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Nursing shortage solutions are happening — because they must

The 2022 National Nursing Workforce Study, released by the National Council on State Boards of Nursing (NCSBN) in April 2023, showed the impacts of COVID-19 on nursing in the U.S. — and the results were not surprising. The nursing workforce is still grappling with shortages that are causing serious challenges for health care organizations and the nurses who remain.

These difficult circumstances call for innovative approaches to safeguard care quality and protect nurses from overwork and burnout. Health care organizations need to take innovative and strategic approaches to overcome the challenges of the current health care landscape, and nursing shortage solutions are one of the first needs to address.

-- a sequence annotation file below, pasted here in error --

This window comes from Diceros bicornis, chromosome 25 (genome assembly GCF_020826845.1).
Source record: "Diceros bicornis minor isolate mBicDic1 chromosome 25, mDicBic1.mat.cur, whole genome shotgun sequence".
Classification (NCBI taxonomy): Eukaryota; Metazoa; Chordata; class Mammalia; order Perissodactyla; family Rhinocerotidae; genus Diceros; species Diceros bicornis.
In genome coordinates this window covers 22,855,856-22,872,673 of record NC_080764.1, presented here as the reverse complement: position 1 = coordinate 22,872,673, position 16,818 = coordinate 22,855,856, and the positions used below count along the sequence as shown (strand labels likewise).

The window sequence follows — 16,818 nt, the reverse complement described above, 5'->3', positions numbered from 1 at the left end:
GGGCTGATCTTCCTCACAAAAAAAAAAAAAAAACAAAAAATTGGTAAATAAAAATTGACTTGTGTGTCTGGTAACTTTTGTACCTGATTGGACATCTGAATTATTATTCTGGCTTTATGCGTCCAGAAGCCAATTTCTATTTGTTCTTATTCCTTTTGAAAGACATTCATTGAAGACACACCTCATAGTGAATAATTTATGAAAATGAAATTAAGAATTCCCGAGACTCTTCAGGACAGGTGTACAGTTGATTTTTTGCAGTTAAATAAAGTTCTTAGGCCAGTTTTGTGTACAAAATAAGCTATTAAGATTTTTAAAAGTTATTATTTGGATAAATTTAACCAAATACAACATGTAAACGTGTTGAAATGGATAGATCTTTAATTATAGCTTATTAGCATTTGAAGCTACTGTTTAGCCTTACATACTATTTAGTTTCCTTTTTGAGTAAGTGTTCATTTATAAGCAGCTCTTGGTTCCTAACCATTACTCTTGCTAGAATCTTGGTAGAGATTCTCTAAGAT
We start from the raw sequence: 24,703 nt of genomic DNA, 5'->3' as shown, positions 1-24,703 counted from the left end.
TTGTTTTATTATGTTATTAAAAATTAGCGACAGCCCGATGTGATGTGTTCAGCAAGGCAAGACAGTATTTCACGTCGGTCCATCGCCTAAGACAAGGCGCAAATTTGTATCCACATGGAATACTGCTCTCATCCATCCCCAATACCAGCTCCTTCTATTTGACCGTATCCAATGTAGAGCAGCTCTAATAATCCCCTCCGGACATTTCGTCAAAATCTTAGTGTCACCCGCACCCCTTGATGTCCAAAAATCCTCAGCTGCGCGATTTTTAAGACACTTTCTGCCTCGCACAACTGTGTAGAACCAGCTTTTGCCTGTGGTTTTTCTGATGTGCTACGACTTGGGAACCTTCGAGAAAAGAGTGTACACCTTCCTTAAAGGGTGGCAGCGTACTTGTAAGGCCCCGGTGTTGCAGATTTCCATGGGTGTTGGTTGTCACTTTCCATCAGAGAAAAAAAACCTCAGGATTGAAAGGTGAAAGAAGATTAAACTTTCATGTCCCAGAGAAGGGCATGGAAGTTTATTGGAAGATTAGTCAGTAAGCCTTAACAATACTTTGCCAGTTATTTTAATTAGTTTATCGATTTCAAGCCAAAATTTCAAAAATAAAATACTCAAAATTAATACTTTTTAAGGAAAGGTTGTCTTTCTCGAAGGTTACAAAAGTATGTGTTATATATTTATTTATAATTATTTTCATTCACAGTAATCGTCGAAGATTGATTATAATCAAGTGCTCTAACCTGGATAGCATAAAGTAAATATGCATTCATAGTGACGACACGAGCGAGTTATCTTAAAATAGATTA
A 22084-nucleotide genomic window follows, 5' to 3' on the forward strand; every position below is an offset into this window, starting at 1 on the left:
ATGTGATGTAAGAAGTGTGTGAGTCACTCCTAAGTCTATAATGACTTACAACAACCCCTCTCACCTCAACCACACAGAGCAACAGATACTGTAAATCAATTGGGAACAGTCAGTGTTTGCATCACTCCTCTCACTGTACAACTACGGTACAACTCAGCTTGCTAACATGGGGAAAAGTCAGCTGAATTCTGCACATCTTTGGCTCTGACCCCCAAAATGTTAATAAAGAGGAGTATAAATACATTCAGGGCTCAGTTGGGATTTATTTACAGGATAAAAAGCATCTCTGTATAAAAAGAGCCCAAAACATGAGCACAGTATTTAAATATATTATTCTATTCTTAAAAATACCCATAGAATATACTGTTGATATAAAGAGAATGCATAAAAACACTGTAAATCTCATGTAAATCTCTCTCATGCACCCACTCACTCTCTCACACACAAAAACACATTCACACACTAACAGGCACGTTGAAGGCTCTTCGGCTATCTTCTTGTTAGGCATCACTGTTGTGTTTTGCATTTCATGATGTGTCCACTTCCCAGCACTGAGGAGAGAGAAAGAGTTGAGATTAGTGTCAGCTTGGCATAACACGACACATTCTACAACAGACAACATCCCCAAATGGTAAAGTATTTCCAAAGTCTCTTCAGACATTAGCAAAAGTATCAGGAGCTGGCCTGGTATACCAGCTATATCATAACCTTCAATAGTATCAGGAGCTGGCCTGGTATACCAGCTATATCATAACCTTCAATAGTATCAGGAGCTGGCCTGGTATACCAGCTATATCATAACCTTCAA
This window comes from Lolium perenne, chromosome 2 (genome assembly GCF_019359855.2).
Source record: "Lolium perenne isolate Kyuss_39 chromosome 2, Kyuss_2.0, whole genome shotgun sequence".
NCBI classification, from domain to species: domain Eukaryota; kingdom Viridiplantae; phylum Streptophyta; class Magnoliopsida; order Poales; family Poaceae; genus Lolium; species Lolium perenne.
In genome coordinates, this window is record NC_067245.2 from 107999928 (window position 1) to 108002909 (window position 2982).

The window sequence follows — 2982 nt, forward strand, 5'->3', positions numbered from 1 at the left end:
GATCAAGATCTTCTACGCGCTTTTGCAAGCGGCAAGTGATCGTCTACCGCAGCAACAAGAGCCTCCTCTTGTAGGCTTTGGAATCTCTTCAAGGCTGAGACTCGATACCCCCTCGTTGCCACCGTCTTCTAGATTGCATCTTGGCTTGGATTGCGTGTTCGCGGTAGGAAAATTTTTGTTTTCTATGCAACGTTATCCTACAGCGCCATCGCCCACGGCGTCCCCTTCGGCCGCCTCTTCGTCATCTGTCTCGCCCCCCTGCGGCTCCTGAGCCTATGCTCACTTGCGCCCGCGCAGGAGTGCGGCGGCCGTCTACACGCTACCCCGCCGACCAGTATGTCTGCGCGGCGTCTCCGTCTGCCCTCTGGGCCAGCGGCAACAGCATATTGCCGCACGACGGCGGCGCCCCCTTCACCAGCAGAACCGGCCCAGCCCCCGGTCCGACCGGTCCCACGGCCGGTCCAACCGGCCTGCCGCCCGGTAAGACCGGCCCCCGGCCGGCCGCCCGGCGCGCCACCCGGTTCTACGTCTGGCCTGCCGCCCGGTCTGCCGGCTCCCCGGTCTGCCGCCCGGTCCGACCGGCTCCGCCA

Nursing workforce survey findings

The NCSBN survey included a randomized national sample of more than 300,000 licensed RNs and LPNs/LVNs from data collected throughout 2022. This biannual study serves as a resource to inform workforce planning and support safe, effective patient care. Findings from 2022 revealed the extent to which the pandemic worsened the national nursing shortage and the continued net loss of nurses, both of which have created an increasing urgency to find solutions.

Continued staff scarcity and impacts

The survey results included the following data points:

  • Approximately 100,000 registered nurses and 34,000 licensed practical and vocational nurses left the workforce specifically due to the COVID-19 pandemic.
  • 41 percent of RNs now have a mean age of 36 and less than 10 years of experience.
  • 62 percent of nurses reported an increase in workload during the pandemic.
  • Half of survey respondents reported feeling emotional fatigue or burnout multiple times per week, with over one-fourth reporting that they felt “at the end of their rope.”
  • 800,000 RNs and 184,000 LPNs/LVNs indicated they are likely to leave nursing by 2027 — roughly 20 percent of total licensed nurses in the U.S.